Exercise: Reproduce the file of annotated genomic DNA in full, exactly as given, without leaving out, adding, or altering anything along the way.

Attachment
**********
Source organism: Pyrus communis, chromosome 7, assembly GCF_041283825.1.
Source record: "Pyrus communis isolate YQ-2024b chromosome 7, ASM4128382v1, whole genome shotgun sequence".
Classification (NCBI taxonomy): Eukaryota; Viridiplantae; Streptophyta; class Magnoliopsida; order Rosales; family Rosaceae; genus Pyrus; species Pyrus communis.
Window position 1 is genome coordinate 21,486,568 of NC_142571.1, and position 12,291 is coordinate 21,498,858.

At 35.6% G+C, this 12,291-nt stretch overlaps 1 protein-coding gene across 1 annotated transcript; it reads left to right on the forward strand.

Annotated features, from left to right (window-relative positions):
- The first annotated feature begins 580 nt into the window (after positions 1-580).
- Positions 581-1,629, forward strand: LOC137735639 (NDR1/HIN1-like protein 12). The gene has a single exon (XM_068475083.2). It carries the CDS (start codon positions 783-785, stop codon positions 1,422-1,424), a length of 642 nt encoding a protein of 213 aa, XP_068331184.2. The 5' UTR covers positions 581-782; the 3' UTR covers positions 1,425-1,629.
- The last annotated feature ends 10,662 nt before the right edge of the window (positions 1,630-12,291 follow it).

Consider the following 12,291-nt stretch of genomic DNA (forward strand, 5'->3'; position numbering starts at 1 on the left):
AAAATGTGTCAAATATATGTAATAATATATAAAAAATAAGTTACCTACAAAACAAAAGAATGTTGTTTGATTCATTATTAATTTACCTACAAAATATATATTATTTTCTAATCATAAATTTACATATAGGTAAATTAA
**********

Source organism: Pyrus communis, chromosome 7, assembly GCF_041283825.1.
Source record: "Pyrus communis isolate YQ-2024b chromosome 7, ASM4128382v1, whole genome shotgun sequence".
Classification (NCBI taxonomy): Eukaryota; Viridiplantae; Streptophyta; class Magnoliopsida; order Rosales; family Rosaceae; genus Pyrus; species Pyrus communis.
Window position 1 is genome coordinate 21,486,568 of NC_142571.1, and position 12,291 is coordinate 21,498,858.

At 35.6% G+C, this 12,291-nt stretch overlaps 1 protein-coding gene across 1 annotated transcript; it reads left to right on the forward strand.

Annotated features, from left to right (window-relative positions):
- The first annotated feature begins 580 nt into the window (after positions 1-580).
- Positions 581-1,629, forward strand: LOC137735639 (NDR1/HIN1-like protein 12). The gene has a single exon (XM_068475083.2). It carries the CDS (start codon positions 783-785, stop codon positions 1,422-1,424), a length of 642 nt encoding a protein of 213 aa, XP_068331184.2. The 5' UTR covers positions 581-782; the 3' UTR covers positions 1,425-1,629.
- The last annotated feature ends 10,662 nt before the right edge of the window (positions 1,630-12,291 follow it).

Consider the following 12,291-nt stretch of genomic DNA (forward strand, 5'->3'; position numbering starts at 1 on the left):
AAAATGTGTCAAATATATGTAATAATATATAAAAAATAAGTTACCTACAAAACAAAAGAATGTTGTTTGATTCATTATTAATTTACCTACAAAATATATATTATTTTCTAATCATAAATTTACATATAGGTAAATTAA